“It can easily be transported on the tires and under the sides of recreational vehicles, bottom sides of boots, even on pets and bicycle tires,” says Eric Labelle, part of the Ontario Invading Species Awareness Program. “So it’s important to try to clean these items before you got to the next region, or you could be transporting the invasive species.”
One big carrier of invasive species, he points out, is firewood. Firewood often transports pests that find refuge in the wood. Once transported, they can quickly spread to entirely new areas. The highly destructive emerald ash borer, which many areas are spending millions of dollars to keep at bay, is frequently brought to new feeding areas by people transporting firewood over long distances. It has so far spread to 22 states and two Canadian provinces, and is one of the key invasive species that cities are trying to contain.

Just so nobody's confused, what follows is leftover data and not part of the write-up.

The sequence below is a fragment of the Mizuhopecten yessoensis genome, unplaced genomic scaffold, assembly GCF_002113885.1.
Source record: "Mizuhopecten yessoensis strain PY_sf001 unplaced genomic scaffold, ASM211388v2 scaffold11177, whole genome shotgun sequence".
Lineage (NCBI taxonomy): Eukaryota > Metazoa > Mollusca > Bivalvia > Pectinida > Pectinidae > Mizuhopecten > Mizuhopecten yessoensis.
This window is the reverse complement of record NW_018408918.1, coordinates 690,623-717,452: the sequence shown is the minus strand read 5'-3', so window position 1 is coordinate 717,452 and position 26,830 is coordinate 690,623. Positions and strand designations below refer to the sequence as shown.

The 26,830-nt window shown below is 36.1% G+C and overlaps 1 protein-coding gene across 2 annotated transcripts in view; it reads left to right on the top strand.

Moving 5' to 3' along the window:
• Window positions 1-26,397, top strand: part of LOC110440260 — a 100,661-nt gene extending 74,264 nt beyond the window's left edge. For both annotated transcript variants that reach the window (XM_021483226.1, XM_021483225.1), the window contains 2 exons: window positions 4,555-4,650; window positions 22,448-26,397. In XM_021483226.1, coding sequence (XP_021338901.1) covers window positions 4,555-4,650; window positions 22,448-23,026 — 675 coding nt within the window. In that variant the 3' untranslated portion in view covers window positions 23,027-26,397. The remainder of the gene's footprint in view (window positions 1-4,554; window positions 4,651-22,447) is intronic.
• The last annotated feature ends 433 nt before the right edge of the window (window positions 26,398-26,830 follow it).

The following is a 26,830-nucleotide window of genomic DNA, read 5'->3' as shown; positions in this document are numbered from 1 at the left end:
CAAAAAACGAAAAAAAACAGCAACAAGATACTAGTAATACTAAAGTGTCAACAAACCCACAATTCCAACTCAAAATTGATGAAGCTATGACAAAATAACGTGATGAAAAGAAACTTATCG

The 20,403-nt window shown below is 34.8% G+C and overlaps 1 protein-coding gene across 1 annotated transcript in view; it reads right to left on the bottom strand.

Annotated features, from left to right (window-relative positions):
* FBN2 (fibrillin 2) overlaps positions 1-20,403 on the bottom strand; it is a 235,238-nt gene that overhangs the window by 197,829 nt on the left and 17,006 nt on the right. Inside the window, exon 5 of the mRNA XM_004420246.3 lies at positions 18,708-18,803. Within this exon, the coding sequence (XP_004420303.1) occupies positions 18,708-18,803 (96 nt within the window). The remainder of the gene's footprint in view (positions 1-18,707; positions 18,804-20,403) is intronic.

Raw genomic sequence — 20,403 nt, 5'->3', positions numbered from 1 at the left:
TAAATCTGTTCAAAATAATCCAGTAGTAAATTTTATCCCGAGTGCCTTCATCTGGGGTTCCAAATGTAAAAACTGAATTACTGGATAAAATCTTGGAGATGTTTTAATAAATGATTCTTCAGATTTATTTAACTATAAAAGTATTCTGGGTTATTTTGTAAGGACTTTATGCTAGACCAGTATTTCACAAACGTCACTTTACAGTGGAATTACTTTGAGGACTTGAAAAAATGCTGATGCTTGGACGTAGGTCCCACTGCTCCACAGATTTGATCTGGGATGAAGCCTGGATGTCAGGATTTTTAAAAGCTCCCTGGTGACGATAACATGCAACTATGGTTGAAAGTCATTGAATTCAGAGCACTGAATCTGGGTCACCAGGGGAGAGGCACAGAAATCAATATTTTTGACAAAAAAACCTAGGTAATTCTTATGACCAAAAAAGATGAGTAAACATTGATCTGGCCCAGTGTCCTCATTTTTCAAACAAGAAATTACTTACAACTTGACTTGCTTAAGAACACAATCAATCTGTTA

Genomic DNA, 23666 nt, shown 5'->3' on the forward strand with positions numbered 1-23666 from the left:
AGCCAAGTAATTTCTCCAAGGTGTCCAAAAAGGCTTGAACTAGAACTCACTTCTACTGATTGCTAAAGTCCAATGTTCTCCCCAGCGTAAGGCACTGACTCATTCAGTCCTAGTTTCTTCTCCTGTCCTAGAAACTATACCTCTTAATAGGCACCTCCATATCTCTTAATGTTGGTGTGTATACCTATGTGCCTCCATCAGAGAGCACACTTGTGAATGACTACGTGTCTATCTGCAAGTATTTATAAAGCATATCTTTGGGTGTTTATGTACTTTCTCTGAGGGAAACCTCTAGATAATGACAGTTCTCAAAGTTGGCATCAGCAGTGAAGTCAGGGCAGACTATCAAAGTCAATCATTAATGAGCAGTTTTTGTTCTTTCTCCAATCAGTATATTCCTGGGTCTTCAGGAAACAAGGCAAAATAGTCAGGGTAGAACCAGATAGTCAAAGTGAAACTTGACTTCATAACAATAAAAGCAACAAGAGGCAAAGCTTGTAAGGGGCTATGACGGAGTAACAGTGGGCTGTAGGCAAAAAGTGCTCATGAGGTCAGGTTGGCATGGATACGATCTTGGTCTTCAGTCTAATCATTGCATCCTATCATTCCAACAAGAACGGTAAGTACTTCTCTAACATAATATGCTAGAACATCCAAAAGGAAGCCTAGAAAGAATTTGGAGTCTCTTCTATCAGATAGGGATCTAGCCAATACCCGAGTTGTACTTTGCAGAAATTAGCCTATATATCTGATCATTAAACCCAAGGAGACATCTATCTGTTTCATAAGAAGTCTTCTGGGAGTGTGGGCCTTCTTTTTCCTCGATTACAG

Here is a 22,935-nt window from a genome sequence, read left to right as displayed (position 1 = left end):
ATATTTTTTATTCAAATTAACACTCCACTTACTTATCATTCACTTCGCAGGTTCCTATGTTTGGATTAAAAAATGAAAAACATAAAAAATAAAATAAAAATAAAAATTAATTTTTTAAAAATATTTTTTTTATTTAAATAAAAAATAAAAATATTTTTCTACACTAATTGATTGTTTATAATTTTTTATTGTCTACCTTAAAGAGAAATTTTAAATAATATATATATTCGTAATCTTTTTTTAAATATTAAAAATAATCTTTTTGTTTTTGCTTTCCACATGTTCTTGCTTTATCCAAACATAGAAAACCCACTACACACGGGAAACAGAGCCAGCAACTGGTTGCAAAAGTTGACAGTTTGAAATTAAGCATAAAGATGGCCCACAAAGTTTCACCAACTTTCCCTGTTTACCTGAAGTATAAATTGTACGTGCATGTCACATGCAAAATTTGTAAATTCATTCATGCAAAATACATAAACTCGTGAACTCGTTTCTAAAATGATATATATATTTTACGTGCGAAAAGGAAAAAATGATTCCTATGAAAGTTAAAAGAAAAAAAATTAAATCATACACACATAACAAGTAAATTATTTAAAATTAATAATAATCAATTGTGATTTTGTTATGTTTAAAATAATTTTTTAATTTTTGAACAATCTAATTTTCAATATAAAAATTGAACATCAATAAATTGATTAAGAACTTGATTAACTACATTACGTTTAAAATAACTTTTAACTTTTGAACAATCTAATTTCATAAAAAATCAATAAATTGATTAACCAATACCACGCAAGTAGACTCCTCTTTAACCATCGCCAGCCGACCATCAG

“That’s something that’s imperative to know, is to buy and sell your firewood locally, not to bring your firewood over the Chi-Cheemaun or over the bridge from other areas,” says Labelle. Buying local firewood and other landscaping material is key to the prevention of certain ecological invasions that have the potential of wreaking biological and economical havoc. The emerald ash borer beetle is not a threat to ash trees — it’s the larvae that eat through trees and kill the majority of them within five years, which can cost both residential areas and the logging industry millions of dollars in lost trees.